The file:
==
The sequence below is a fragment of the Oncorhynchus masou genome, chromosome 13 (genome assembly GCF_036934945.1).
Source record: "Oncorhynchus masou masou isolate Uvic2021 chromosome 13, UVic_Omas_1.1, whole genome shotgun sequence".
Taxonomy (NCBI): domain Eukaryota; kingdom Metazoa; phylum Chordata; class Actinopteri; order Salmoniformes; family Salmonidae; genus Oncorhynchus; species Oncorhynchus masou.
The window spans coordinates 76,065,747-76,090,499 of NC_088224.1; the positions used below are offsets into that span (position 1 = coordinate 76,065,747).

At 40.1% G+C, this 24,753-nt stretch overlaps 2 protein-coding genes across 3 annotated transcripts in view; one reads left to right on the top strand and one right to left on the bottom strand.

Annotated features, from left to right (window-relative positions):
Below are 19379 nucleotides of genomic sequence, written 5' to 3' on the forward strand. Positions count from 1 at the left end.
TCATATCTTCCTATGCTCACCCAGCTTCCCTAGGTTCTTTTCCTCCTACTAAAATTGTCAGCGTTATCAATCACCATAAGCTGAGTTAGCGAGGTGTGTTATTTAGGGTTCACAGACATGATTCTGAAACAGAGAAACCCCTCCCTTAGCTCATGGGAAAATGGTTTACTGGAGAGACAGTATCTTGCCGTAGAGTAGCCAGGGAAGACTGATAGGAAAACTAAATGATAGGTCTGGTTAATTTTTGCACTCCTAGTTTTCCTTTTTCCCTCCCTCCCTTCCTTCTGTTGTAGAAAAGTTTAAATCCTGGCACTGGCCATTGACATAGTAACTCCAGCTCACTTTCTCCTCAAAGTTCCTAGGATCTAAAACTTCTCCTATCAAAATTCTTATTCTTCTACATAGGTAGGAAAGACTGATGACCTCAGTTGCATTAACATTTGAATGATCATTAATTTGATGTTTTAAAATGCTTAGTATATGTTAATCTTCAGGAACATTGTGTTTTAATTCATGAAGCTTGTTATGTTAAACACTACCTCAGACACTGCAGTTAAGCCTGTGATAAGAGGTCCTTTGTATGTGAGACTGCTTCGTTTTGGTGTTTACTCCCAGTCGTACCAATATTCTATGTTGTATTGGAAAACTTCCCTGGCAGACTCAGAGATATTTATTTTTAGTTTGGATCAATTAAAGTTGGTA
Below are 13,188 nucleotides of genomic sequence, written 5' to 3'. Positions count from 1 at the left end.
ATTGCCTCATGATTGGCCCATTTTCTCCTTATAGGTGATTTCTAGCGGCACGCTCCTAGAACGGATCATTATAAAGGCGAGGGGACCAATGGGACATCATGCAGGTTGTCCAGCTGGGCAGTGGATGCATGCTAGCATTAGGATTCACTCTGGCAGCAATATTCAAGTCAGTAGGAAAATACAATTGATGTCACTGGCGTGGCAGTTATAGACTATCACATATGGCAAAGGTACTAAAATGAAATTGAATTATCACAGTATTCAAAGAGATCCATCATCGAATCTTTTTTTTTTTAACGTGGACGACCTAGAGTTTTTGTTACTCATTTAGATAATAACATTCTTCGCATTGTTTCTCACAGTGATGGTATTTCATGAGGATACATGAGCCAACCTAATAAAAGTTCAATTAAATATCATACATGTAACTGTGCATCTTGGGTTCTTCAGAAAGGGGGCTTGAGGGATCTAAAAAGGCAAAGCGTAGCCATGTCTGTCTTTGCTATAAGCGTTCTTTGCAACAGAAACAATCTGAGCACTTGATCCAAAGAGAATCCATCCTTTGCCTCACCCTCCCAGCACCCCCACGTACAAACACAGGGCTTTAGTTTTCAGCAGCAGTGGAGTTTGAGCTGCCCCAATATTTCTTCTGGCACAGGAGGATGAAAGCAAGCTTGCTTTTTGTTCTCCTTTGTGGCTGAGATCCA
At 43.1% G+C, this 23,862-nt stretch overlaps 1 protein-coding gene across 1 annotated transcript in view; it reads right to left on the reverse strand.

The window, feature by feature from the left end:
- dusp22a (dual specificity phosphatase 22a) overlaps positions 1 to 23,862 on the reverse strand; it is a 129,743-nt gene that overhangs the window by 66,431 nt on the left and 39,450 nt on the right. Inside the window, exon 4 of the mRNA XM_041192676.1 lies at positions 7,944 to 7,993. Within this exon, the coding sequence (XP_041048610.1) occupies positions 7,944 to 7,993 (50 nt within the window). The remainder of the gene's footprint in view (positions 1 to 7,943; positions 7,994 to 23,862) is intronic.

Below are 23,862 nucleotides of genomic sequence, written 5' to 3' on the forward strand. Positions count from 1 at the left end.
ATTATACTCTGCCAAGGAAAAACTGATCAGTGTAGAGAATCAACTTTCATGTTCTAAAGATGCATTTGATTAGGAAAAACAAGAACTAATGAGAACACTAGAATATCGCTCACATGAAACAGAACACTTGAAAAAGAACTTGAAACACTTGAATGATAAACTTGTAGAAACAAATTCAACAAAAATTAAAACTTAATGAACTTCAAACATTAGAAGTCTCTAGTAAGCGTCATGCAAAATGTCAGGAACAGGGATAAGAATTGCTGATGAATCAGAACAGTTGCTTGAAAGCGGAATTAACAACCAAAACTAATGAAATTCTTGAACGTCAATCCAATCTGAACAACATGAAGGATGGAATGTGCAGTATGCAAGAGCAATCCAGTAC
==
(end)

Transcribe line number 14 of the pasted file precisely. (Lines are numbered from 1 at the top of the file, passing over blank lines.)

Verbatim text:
Below are 23,862 nucleotides of genomic sequence, written 5' to 3' on the forward strand. Positions count from 1 at the left end.